Since the enactment of the Inflation Reduction Act (IRA) in 2022 by the Biden administration, an increasing number of world-class solar manufacturers have announced plans to establish production lines in the US. These moves aim to maintain a competitive presence in both the US and global markets.
As of now, Trina Solar, JA Solar, JinkoSolar, LONGi and CSI Solar, the world's top five module manufacturers, have either established or are in the process of constructing manufacturing facilities in the US.
Earlier this month, Trina Solar announced a $200 million investment to build a solar module production plant in Wilmer, Texas with a designed annual capacity of 5 GW and with polysilicon sourced in the US and Europe. The plant is expected to go into operation in 2024, and create 1,500 local jobs upon completion.
In June, CSI Solar said it will invest more than $250 million to build a production plant in Mesquite, Texas, boasting an annual capacity of 5 GW. The plan will start production around the end of 2023 and help create about 1,500 skilled solar jobs.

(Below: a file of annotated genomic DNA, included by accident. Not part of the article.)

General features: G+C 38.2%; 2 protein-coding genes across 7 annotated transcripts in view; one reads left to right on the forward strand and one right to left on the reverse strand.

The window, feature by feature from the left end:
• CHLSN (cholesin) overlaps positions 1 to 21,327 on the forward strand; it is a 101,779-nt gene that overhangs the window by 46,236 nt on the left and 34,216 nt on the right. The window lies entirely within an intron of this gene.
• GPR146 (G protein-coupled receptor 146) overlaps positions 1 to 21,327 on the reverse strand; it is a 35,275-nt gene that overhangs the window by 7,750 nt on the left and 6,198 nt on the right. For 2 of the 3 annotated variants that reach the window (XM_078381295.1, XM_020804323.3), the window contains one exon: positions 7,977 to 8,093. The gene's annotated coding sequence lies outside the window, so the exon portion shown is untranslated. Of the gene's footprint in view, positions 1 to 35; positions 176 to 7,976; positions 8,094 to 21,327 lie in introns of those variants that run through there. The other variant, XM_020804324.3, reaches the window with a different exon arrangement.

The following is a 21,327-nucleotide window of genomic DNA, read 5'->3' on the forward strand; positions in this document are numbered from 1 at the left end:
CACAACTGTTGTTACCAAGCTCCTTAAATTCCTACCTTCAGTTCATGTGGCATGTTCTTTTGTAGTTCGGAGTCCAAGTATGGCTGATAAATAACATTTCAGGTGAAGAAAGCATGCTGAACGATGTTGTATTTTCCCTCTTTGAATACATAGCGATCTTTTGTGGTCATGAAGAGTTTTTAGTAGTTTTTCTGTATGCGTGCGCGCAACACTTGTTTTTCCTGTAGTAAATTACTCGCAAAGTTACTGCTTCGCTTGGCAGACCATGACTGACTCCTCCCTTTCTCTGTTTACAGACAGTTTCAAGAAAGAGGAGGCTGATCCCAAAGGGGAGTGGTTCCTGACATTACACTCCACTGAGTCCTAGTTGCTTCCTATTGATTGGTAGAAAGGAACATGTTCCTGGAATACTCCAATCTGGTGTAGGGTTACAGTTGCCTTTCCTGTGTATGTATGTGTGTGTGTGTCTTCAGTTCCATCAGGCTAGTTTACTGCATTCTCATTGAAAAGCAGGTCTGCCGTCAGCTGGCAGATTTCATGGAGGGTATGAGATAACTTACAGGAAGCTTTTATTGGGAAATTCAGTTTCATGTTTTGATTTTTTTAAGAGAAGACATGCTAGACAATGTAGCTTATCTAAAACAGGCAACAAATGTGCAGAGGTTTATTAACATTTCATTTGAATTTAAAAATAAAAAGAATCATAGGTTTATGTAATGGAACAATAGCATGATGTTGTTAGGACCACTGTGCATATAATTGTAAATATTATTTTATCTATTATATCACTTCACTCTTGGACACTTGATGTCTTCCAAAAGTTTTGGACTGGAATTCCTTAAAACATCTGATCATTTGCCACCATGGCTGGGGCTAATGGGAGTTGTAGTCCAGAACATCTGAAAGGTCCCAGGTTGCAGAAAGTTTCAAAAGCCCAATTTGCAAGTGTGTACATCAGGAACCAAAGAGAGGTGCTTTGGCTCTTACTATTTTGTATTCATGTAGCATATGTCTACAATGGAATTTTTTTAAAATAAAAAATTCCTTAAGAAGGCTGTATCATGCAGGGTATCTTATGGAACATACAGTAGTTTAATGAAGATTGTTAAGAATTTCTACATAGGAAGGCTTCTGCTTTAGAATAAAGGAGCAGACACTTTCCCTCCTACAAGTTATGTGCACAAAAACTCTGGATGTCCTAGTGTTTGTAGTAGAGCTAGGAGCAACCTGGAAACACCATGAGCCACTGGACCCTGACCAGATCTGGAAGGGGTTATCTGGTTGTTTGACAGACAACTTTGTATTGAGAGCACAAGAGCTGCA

In March, LONGi announced a partnership with US clean energy developer Invenergy to build a 5 GW solar module production plant in Ohio. As per the agreement, construction commenced in April and operation will begin by the end of this year. The company said it will become one of the largest module manufacturing plants in the US. About 850 jobs will be created.
In the same month, JinkoSolar invested about $81 million to build a new production plant with an annual output of 1 GW in Jacksonville, Florida. It is seen as an upgrade and expansion for its existing 400-MW US factory built in 2018.
At the beginning of 2023, JA Solar announced that it had invested $60 million in a 2-GW solar module manufacturing line in Phoenix, Arizona, which is projected to come into operation in Q4 of 2023, paving the way for over 600 new job opportunities.
When it comes to the solar industry, IRA aims to increase domestic solar manufacturing and strengthen the supply chain, reducing dependence on Chinese components. Most of these investments in the US are from China's leading solar companies. How their inputs impact the US and global solar supply chains, as well as their own growth, may need some time to present.